31 July 2020
By Shirley Webber, Head of Natural Resources and Energy, CIB
Absa Corporate and Investment Banking (CIB) Head of Natural Resources Shirley Webber has predicted that the current reduced demand for oil and refined products as a result of national lockdowns in South Africa and across sub-Sahara Africa could last at least six months.
Webber says national shutdowns have affected and reduced demand for both fuel and refined products, primarily because of less traffic on the roads, and no passenger flights being allowed following the closure of many international borders. Oil companies have not been able to make up for this reduced demand by selling to customers operating in essential services as large sectors of economies were shut down because of the lockdowns.
“We expect that this reduced demand scenario will persist for some time with pre-covid consumption levels being reached at the back end of 2021 . How oil companies and traders will survive during this period will largely depend on their operating models,” Webber says.
She says the cash-flow of oil companies has, as a result, been affected by reduced capacity at refineries because people have been buying less fuel and oil products due to restrictions on travel in many countries. In response, the oil majors have had to reduce their refinery capacity to save costs and preserve cash-flow by between 25% and 40%. Some had also slashed their capital expenditure budgets by as much as 30%.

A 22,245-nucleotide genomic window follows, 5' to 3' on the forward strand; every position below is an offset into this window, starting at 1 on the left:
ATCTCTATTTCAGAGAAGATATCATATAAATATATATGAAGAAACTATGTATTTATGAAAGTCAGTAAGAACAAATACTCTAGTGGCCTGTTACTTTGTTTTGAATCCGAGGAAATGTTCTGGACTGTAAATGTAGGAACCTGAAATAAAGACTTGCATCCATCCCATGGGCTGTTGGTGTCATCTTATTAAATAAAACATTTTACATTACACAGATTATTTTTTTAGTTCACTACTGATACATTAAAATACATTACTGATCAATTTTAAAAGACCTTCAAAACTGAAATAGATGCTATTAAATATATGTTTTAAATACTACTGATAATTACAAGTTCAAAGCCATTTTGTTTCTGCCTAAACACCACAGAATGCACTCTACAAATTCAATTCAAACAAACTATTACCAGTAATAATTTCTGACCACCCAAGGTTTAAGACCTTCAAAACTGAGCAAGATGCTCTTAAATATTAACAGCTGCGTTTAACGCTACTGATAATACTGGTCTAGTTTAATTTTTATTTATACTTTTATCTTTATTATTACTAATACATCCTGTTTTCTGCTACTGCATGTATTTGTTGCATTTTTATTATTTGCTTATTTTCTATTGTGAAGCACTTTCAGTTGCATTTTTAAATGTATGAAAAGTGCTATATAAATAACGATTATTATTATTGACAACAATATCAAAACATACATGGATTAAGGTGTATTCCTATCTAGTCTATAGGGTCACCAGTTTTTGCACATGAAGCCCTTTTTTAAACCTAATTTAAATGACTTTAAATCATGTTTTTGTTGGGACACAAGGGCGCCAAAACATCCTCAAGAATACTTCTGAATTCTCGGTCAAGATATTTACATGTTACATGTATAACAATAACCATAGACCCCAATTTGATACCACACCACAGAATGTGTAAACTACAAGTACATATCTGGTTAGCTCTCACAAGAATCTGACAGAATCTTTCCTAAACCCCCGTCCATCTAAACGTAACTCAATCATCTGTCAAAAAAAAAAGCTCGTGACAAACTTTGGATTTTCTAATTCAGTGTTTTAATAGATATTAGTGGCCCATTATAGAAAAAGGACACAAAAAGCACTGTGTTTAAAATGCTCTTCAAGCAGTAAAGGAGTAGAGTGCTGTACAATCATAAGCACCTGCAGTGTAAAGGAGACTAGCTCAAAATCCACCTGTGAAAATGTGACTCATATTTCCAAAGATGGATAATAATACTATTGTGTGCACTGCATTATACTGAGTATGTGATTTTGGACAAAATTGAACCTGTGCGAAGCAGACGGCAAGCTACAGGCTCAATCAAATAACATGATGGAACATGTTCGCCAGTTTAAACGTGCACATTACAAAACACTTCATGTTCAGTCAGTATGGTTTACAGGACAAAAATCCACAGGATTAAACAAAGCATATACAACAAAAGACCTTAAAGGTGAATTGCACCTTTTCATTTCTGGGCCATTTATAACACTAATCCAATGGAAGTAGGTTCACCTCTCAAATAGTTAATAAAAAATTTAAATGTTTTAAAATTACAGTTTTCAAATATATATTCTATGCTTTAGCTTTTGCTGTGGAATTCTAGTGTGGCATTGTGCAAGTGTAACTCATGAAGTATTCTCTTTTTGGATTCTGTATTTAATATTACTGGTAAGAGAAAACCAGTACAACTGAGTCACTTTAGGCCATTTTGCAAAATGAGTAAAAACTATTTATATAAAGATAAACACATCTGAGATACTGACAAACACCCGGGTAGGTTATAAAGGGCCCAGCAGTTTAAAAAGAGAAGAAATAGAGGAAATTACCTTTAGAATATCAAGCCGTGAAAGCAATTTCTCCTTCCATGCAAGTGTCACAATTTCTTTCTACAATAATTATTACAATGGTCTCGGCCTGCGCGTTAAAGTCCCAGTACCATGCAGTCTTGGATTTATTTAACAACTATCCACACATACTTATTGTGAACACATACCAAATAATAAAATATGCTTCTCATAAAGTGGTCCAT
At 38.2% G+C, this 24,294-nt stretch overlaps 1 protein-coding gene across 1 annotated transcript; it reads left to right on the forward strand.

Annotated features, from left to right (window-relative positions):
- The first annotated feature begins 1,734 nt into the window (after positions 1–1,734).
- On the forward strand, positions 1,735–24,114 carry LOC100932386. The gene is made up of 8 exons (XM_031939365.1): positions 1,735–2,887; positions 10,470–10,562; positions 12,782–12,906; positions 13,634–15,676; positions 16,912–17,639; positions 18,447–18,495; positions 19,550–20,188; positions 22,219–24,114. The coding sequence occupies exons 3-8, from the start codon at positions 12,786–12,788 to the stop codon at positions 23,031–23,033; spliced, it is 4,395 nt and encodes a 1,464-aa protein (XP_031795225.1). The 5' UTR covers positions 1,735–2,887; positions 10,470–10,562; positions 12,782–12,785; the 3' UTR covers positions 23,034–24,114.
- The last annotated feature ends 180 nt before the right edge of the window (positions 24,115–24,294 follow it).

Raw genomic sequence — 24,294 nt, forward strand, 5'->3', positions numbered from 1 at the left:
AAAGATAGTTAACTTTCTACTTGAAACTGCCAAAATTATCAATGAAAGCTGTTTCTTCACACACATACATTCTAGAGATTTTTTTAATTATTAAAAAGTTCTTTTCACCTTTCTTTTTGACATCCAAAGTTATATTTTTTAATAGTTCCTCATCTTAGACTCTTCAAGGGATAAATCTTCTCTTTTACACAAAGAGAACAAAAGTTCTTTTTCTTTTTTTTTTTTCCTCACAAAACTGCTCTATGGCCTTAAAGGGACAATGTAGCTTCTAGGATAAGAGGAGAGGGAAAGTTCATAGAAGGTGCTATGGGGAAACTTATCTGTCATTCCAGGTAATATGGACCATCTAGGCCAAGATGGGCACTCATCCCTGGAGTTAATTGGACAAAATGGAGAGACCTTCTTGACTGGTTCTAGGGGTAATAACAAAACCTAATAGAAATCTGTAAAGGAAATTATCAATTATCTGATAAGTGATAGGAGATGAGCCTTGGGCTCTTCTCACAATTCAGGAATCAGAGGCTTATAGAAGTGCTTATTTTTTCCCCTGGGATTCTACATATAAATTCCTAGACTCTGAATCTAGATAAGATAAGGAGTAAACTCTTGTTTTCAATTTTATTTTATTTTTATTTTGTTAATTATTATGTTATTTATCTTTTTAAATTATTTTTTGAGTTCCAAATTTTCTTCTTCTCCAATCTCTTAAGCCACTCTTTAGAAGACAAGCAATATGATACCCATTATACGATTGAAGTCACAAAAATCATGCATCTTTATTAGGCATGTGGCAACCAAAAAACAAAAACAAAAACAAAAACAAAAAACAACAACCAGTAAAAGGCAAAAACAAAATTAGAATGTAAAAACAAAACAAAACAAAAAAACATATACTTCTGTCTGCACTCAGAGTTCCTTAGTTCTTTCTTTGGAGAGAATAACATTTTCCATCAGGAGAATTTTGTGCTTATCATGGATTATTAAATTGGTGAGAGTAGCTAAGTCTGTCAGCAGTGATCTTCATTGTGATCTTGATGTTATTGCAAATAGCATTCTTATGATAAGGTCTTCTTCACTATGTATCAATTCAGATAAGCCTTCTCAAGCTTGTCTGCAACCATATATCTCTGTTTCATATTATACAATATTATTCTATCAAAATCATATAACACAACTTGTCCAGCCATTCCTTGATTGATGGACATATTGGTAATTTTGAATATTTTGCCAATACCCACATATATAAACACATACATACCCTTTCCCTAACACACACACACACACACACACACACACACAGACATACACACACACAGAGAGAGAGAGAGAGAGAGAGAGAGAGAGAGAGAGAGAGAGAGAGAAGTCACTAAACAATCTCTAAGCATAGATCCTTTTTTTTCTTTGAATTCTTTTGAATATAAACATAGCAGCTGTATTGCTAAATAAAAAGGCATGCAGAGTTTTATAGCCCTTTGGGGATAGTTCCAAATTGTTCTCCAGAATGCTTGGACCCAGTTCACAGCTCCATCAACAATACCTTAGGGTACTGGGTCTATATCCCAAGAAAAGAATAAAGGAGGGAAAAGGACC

Webber says one of the key learning lessons of the COVID-19 induced shutdowns for oil and mining companies is the importance of risk management, especially when it comes to hedging strategies to protect their balance sheets against currency and commodity price volatility.
“For example, we have seen the oil sector hedging their production at between US$60-US$90 a barrel in some instances. Had they not done that, they would have been in serious trouble with the current price which has fallen significantly and unlikely to recover for a while based on current trends and developments,” she says.
Webber says another important lesson is to ensure access to adequate liquidity facilities on the right commercial terms, such as tenor. Absa has been engaging with its clients to understand their liquidity requirements and how they are managing under the current stressed economic conditions. She says reduced demand can put pressure on cash-flows and balance sheets, which emphasises the importance of a company having ready access to a standing facility which can be used during times of trouble.
“What is important is that the terms of such facilities have to be favourable and not too onerous on the business because there is balance you need to strike in order to preserve both the business and your ability to operate under stressed scenarios such as these we are witnessing globally,” she says.